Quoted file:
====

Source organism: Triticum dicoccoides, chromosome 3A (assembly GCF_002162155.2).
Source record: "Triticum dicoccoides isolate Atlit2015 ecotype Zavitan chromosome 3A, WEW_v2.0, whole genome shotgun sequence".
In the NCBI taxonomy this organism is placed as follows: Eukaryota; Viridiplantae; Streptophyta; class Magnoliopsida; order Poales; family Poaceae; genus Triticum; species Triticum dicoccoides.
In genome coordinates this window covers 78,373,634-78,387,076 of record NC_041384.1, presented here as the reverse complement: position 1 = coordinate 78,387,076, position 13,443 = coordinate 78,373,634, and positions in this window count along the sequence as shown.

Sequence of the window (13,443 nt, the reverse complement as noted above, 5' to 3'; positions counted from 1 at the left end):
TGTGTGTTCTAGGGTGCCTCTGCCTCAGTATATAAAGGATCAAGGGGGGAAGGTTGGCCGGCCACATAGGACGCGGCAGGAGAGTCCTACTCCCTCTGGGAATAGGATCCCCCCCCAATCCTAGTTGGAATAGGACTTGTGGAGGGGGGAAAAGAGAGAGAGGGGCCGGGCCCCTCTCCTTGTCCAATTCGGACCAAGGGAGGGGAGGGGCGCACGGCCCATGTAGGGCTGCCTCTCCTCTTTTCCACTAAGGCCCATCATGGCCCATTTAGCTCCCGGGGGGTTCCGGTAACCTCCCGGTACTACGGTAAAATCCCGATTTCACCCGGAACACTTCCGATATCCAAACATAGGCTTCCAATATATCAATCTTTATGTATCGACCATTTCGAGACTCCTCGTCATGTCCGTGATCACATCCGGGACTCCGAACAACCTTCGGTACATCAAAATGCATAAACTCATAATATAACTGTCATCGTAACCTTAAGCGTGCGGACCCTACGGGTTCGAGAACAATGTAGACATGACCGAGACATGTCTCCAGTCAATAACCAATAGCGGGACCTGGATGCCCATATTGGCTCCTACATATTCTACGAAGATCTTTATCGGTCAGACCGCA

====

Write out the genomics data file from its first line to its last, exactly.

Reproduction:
Source organism: Triticum dicoccoides, chromosome 3A (assembly GCF_002162155.2).
Source record: "Triticum dicoccoides isolate Atlit2015 ecotype Zavitan chromosome 3A, WEW_v2.0, whole genome shotgun sequence".
In the NCBI taxonomy this organism is placed as follows: Eukaryota; Viridiplantae; Streptophyta; class Magnoliopsida; order Poales; family Poaceae; genus Triticum; species Triticum dicoccoides.
In genome coordinates this window covers 78,373,634-78,387,076 of record NC_041384.1, presented here as the reverse complement: position 1 = coordinate 78,387,076, position 13,443 = coordinate 78,373,634, and positions in this window count along the sequence as shown.

Sequence of the window (13,443 nt, the reverse complement as noted above, 5' to 3'; positions counted from 1 at the left end):
TGTGTGTTCTAGGGTGCCTCTGCCTCAGTATATAAAGGATCAAGGGGGGAAGGTTGGCCGGCCACATAGGACGCGGCAGGAGAGTCCTACTCCCTCTGGGAATAGGATCCCCCCCCAATCCTAGTTGGAATAGGACTTGTGGAGGGGGGAAAAGAGAGAGAGGGGCCGGGCCCCTCTCCTTGTCCAATTCGGACCAAGGGAGGGGAGGGGCGCACGGCCCATGTAGGGCTGCCTCTCCTCTTTTCCACTAAGGCCCATCATGGCCCATTTAGCTCCCGGGGGGTTCCGGTAACCTCCCGGTACTACGGTAAAATCCCGATTTCACCCGGAACACTTCCGATATCCAAACATAGGCTTCCAATATATCAATCTTTATGTATCGACCATTTCGAGACTCCTCGTCATGTCCGTGATCACATCCGGGACTCCGAACAACCTTCGGTACATCAAAATGCATAAACTCATAATATAACTGTCATCGTAACCTTAAGCGTGCGGACCCTACGGGTTCGAGAACAATGTAGACATGACCGAGACATGTCTCCAGTCAATAACCAATAGCGGGACCTGGATGCCCATATTGGCTCCTACATATTCTACGAAGATCTTTATCGGTCAGACCGCA